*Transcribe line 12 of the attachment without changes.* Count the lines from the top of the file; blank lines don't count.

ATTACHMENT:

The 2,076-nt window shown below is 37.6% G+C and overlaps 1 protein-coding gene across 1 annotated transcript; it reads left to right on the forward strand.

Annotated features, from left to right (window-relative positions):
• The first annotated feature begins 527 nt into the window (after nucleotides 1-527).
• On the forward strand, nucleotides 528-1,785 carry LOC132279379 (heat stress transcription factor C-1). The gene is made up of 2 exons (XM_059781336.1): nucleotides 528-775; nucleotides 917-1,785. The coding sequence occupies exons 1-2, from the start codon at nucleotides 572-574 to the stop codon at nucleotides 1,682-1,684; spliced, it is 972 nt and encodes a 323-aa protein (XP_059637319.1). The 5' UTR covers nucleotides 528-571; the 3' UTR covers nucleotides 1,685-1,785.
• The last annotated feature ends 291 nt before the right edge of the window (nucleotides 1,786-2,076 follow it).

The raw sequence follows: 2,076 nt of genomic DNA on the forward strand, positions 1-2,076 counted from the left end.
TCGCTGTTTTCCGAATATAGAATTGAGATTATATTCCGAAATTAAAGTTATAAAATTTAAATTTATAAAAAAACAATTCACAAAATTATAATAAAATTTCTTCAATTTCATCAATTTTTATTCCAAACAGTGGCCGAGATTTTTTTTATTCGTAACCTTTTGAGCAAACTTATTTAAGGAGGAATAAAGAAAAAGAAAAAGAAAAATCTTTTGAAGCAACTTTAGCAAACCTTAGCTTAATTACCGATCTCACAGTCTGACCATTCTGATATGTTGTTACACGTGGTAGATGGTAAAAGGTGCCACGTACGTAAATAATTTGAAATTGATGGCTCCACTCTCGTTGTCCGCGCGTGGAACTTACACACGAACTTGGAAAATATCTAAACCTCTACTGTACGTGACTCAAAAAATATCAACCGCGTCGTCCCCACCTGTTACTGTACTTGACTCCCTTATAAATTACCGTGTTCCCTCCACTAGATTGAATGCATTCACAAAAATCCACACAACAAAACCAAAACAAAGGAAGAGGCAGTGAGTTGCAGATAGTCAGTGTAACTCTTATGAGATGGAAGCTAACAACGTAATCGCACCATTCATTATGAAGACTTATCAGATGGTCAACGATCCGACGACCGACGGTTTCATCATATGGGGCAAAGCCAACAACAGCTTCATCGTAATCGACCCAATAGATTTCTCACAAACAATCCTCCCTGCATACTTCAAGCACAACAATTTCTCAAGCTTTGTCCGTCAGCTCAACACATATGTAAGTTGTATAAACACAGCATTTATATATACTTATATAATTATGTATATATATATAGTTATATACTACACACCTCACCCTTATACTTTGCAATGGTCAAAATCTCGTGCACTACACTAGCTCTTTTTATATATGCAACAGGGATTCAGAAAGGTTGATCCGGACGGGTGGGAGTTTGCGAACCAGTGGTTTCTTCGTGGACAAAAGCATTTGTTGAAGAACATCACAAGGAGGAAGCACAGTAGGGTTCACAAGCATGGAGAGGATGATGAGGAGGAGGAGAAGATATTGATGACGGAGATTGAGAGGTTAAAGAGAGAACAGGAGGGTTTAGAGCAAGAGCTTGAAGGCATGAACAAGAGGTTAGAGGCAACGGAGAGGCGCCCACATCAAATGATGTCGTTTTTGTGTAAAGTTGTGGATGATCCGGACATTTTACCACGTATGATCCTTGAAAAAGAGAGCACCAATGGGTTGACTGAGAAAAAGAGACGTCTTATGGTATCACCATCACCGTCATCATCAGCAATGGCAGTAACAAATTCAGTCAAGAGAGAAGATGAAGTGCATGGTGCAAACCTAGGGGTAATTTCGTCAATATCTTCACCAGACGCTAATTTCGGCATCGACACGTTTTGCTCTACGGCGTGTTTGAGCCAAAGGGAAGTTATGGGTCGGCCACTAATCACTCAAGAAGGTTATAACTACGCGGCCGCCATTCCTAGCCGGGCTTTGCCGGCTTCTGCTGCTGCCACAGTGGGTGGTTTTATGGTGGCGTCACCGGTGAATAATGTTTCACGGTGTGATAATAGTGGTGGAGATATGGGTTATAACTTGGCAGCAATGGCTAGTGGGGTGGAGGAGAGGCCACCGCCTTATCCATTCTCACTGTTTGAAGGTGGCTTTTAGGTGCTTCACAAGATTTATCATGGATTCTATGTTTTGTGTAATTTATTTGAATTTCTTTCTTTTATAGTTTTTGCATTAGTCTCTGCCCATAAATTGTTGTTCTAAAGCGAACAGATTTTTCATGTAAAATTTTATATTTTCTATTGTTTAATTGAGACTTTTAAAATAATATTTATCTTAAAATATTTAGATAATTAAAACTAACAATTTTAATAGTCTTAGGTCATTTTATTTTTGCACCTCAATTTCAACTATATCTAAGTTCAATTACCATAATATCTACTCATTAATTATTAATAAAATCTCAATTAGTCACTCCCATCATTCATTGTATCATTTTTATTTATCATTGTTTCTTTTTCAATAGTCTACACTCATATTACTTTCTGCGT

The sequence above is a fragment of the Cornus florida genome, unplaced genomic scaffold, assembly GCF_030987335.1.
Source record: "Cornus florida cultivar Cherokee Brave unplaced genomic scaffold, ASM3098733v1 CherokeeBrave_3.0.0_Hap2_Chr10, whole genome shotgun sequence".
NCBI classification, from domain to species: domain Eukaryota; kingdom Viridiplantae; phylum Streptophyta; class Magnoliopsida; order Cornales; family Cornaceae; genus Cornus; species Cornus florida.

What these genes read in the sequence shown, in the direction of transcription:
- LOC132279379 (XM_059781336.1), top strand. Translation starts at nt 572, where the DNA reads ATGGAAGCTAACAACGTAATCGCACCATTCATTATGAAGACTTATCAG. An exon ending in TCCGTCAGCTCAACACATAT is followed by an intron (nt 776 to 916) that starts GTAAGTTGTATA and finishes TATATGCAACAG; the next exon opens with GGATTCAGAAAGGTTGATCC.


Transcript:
- LOC132279379 (XM_059781336.1), top strand. Translation starts at nt 572, where the DNA reads ATGGAAGCTAACAACGTAATCGCACCATTCATTATGAAGACTTATCAG. An exon ending in TCCGTCAGCTCAACACATAT is followed by an intron (nt 776 to 916) that starts GTAAGTTGTATA and finishes TATATGCAACAG; the next exon opens with GGATTCAGAAAGGTTGATCC.